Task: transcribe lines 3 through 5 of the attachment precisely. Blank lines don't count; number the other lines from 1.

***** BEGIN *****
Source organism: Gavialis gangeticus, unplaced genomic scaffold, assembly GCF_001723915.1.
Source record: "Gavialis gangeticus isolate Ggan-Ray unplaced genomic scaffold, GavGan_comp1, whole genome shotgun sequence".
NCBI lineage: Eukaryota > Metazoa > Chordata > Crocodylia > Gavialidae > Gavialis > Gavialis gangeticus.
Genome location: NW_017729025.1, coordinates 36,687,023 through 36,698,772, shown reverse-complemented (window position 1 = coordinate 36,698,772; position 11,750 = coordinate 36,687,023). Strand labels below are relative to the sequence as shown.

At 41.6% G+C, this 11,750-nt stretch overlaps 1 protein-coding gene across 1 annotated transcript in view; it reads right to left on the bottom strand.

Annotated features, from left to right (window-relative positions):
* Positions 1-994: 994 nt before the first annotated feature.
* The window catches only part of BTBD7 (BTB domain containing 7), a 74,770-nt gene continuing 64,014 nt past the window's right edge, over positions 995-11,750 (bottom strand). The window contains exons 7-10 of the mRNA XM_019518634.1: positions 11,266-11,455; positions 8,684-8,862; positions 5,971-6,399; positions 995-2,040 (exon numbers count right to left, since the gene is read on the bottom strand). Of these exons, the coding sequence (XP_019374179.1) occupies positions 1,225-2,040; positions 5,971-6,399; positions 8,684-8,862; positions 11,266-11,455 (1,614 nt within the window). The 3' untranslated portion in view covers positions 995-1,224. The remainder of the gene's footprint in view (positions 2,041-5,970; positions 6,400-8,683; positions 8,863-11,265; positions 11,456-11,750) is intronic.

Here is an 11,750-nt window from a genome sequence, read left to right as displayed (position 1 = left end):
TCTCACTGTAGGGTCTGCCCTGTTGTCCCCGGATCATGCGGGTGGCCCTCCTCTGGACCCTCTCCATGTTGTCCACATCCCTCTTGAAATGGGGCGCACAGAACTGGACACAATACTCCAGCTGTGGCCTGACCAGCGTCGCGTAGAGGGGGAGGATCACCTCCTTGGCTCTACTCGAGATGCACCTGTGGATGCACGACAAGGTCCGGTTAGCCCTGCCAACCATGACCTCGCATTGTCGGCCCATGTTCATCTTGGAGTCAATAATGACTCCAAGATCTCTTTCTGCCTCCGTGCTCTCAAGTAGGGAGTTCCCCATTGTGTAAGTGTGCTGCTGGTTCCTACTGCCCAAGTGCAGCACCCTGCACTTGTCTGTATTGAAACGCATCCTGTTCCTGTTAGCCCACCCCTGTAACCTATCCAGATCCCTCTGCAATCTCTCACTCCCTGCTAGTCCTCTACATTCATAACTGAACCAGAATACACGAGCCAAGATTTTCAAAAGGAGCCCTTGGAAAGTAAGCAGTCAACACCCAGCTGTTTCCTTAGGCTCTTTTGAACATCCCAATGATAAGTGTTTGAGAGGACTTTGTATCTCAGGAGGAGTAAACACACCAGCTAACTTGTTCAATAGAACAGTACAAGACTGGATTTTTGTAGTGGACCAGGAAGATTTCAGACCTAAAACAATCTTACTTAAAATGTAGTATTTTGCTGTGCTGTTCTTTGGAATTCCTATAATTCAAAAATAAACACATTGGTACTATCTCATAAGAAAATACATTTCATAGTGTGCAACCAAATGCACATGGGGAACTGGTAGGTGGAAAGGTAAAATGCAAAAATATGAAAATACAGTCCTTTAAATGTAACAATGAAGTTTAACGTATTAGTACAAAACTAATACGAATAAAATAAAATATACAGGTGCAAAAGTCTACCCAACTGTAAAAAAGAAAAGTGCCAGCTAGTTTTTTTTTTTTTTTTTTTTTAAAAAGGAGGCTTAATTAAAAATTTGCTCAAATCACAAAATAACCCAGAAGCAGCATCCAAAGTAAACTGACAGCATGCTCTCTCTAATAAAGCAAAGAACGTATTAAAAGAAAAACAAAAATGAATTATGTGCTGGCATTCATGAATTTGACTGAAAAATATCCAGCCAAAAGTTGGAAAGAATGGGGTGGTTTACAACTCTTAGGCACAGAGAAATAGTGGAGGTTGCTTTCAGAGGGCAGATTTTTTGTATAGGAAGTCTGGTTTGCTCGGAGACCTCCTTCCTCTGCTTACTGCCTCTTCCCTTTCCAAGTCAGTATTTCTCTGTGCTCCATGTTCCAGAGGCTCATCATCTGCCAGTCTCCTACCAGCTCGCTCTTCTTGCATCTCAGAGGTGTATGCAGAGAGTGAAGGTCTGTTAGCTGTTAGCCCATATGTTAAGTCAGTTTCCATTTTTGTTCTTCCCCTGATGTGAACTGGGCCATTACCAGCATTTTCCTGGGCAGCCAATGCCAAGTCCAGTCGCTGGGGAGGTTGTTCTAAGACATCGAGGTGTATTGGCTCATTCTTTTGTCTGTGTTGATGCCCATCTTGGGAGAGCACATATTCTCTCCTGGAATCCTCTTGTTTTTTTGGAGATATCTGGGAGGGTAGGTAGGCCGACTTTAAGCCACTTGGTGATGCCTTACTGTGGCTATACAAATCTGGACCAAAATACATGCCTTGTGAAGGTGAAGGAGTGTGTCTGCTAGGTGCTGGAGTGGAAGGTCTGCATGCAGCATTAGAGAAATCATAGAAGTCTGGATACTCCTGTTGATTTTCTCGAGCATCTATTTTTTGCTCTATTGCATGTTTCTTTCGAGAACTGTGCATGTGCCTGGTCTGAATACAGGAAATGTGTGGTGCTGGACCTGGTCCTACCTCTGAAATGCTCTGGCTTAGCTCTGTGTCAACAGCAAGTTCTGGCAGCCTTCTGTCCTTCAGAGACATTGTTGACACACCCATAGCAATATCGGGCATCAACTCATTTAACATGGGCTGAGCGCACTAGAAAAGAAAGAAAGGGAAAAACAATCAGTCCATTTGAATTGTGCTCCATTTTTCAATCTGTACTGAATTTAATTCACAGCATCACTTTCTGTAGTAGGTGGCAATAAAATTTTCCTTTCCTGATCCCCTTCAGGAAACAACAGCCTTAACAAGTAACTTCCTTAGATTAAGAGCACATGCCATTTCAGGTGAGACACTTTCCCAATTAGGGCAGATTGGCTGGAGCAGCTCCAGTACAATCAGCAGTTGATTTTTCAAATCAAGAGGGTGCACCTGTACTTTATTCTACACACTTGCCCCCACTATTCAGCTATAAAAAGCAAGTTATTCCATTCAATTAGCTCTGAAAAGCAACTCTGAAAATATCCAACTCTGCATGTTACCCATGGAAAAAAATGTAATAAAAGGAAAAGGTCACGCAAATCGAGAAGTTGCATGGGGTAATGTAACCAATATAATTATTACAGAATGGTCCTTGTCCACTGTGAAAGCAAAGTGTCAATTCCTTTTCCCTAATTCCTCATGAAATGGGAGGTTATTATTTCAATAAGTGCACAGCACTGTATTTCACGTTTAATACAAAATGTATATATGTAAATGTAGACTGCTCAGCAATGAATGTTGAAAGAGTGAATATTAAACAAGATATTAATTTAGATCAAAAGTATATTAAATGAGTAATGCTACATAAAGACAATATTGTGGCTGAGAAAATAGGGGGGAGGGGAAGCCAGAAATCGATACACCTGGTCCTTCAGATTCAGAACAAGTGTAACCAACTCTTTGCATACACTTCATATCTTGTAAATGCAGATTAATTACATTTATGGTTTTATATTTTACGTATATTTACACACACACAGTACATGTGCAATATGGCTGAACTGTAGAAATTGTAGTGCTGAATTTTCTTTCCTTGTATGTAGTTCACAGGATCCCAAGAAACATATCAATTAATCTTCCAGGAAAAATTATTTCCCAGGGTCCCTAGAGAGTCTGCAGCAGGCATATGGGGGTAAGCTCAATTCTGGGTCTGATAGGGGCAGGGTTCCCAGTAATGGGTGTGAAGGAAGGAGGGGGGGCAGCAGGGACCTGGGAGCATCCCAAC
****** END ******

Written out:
NCBI lineage: Eukaryota > Metazoa > Chordata > Crocodylia > Gavialidae > Gavialis > Gavialis gangeticus.
Genome location: NW_017729025.1, coordinates 36,687,023 through 36,698,772, shown reverse-complemented (window position 1 = coordinate 36,698,772; position 11,750 = coordinate 36,687,023). Strand labels below are relative to the sequence as shown.

At 41.6% G+C, this 11,750-nt stretch overlaps 1 protein-coding gene across 1 annotated transcript in view; it reads right to left on the bottom strand.